Germany’s protest will reverberate down the years and generations

Sometimes in football, as in life, you don’t always get what you deserve. We might otherwise now be lauding Germany for defying Fifa before beating Japan in their World Cup opener. Instead, after an upset that resembled Hokusai’s The Great Wave off Kanagawa in its force and magnitude, the sniping from the critics quickly began.

There was a common refrain after Germany’s 2-1 defeat: that they had paid the price for being too distracted by daring to stick up for human rights. As one Qatari reporter’s account, liked more than 200,000 times on social media, put it: “This is what happens when you don’t focus on football.”

It reeked of schadenfreude. It stank of scoreboard journalism. And it was also plain wrong, on multiple levels.

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Germany did not lose because their players put their hands over their mouths to signify that they had been gagged by Fifa. Or because they wore rainbow-coloured boots. Or because their interior minister wore a OneLove armband while sitting next to the Fifa president, Gianni Infantino.

If there was a lack of focus, how come Hansi Flick’s side enjoyed 74% possession, had 25 shots compared with 11 for Japan, and largely dominated until removing Ilkay Gündogan and Thomas Müller on 67 minutes? More often than not in such games, a 1-0 lead becomes two or three. Instead a match that had appeared so controlled suddenly turned to chaos in the final 20 minutes.

There’s another, even more important, point to make here. Even if Germany’s protest had directly contributed to their defeat, it would have still been the right thing to do. Standing up for universal rights, for tolerance and freedom, matters far more than 22 people kicking a ball around. It is a damning failure on Fifa’s part that it fails to recognise this.

Let us make a prediction. That photograph of the German players with their hands over their mouths will, like the one of the Iran team who bowed their heads when their anthem played against England, reverberate down the years and the generations. Even if they go out of this World Cup in the first round. Some things just matter more.

As Germany’s captain, Manuel Neuer, explained after the game, they wanted to make a stand after Fifa stopped them and six other nations from wearing a OneLove armband. “We said they can take our armband, but as much as Fifa might want to, they will never silence us,” he told reporters. “We stand for our values and for human rights. We wanted to show that.”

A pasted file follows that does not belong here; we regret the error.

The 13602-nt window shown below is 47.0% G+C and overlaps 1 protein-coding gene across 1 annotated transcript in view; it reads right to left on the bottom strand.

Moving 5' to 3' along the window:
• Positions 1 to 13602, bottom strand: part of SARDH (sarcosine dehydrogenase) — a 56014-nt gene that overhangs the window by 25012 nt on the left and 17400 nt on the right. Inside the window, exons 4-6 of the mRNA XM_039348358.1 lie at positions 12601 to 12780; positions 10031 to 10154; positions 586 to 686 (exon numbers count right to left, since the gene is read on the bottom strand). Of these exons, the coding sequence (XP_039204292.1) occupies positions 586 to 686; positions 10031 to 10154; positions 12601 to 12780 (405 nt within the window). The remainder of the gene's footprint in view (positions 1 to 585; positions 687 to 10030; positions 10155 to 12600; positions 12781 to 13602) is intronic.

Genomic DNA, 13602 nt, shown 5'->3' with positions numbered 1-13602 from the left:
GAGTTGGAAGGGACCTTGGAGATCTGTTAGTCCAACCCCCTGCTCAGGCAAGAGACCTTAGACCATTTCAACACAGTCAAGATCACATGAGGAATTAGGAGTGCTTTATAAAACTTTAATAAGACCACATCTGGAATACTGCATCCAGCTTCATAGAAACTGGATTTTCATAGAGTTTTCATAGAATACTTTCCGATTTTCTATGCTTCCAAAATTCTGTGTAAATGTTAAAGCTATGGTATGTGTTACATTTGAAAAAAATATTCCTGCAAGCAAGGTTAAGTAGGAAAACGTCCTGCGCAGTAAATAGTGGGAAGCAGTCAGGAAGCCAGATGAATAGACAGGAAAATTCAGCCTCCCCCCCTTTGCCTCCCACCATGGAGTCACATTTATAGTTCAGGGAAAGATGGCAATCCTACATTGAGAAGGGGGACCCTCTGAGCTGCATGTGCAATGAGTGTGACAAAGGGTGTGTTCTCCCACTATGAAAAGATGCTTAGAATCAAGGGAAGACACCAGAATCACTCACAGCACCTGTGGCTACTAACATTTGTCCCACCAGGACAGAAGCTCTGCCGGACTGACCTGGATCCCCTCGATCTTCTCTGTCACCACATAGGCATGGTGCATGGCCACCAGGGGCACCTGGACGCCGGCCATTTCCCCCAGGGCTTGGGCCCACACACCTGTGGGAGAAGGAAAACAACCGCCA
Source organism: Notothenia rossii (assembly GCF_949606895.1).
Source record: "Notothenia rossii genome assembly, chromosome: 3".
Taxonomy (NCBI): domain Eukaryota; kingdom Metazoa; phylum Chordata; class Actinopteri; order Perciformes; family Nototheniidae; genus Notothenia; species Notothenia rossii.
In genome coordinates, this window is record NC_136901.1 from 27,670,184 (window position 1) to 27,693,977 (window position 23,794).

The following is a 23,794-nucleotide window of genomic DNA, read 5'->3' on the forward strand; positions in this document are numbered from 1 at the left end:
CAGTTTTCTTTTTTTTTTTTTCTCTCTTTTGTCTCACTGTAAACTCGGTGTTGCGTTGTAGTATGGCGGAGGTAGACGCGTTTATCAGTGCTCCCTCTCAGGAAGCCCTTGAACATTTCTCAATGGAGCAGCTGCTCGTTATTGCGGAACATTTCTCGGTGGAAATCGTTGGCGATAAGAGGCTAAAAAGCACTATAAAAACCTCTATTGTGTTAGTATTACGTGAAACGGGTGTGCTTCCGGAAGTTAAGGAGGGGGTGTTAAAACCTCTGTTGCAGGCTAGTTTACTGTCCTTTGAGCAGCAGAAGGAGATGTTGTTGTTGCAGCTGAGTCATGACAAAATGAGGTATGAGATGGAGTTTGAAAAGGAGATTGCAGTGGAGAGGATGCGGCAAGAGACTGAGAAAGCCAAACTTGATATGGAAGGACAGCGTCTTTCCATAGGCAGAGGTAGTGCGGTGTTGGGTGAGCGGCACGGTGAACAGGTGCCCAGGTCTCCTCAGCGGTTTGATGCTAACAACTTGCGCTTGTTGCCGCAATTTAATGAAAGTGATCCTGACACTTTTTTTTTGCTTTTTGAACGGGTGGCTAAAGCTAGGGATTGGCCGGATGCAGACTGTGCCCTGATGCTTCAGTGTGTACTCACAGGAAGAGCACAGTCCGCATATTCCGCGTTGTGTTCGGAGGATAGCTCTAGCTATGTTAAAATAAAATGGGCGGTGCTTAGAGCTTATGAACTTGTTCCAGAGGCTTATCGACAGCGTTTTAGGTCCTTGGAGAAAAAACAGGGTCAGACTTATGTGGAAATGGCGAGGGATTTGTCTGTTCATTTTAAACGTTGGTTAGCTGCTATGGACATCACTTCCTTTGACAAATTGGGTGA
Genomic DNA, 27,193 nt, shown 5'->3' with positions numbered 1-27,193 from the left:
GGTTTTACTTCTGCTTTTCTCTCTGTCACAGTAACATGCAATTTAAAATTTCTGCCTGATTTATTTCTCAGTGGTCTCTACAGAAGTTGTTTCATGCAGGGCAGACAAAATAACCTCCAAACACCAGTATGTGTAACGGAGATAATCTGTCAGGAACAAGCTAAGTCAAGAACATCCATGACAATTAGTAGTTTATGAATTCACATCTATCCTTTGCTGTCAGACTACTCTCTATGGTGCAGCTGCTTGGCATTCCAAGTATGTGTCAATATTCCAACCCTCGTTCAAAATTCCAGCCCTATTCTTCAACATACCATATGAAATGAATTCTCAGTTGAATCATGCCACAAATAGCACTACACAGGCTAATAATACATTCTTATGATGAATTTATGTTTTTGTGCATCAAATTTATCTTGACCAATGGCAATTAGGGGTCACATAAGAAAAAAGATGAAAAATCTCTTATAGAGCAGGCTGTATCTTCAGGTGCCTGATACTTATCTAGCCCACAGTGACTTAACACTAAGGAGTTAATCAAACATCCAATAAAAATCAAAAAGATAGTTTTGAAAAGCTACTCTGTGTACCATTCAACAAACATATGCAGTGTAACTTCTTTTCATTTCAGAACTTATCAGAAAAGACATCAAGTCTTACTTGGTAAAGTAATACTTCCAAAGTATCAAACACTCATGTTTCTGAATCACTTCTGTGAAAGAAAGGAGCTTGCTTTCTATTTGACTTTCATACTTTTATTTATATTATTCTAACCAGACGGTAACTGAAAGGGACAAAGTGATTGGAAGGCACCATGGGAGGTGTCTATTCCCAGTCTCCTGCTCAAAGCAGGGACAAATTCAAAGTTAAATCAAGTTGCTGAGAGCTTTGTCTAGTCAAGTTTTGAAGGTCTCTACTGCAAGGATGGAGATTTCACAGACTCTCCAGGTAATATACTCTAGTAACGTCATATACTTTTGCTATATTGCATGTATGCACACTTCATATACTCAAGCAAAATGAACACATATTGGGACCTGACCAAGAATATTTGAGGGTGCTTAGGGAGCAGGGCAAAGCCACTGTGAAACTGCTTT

Neuer, who was part of the Germany players’ council that came up with the idea on Tuesday, also expressed anger with Fifa’s threat to issue sporting sanctions after the tournament started. “The timing was actually horrible for me. We didn’t know what sanctions there might be.”

Under Flick, Germany have quickly earned a reputation for attacking play, having scored four or more goals six times in his 15 matches before coming to Qatar. And such was their early dominance, the only surprise was that it took 33 minutes for them to go ahead through a Gündogan penalty.

Yet the second goal didn’t come. And although Japan completed only 62 passes in the first half, a switch to three at the back allowed them to get back into the game. As the centre-back Maya Yoshida said: “We changed the shape. Jamal Musiala and Müller were in pockets all the time and we struggled to catch them. We tried to go three at the back. After that, they struggled a bit and we did much better.”

Even so, Germany had not lost a World Cup match when ahead at half-time since losing to Austria in 1978 – a run of 21 games. But then in the space of eight minutes everything suddenly spiralled out of control. On 75 minutes Ritsu Doan equalised. Then Takuma Asano lashed home the winner.

Suddenly Germany were faced with a stark reality of knowing they will have to beat Spain on Sunday to retain control of their own destiny.

Meanwhile Japan’s players went wild. And their fans wilder still. There were thousands of them here and they all seemed to break into a sustained chorus of “Nippon Olé”. Olé, indeed. But bravo to Germany, too.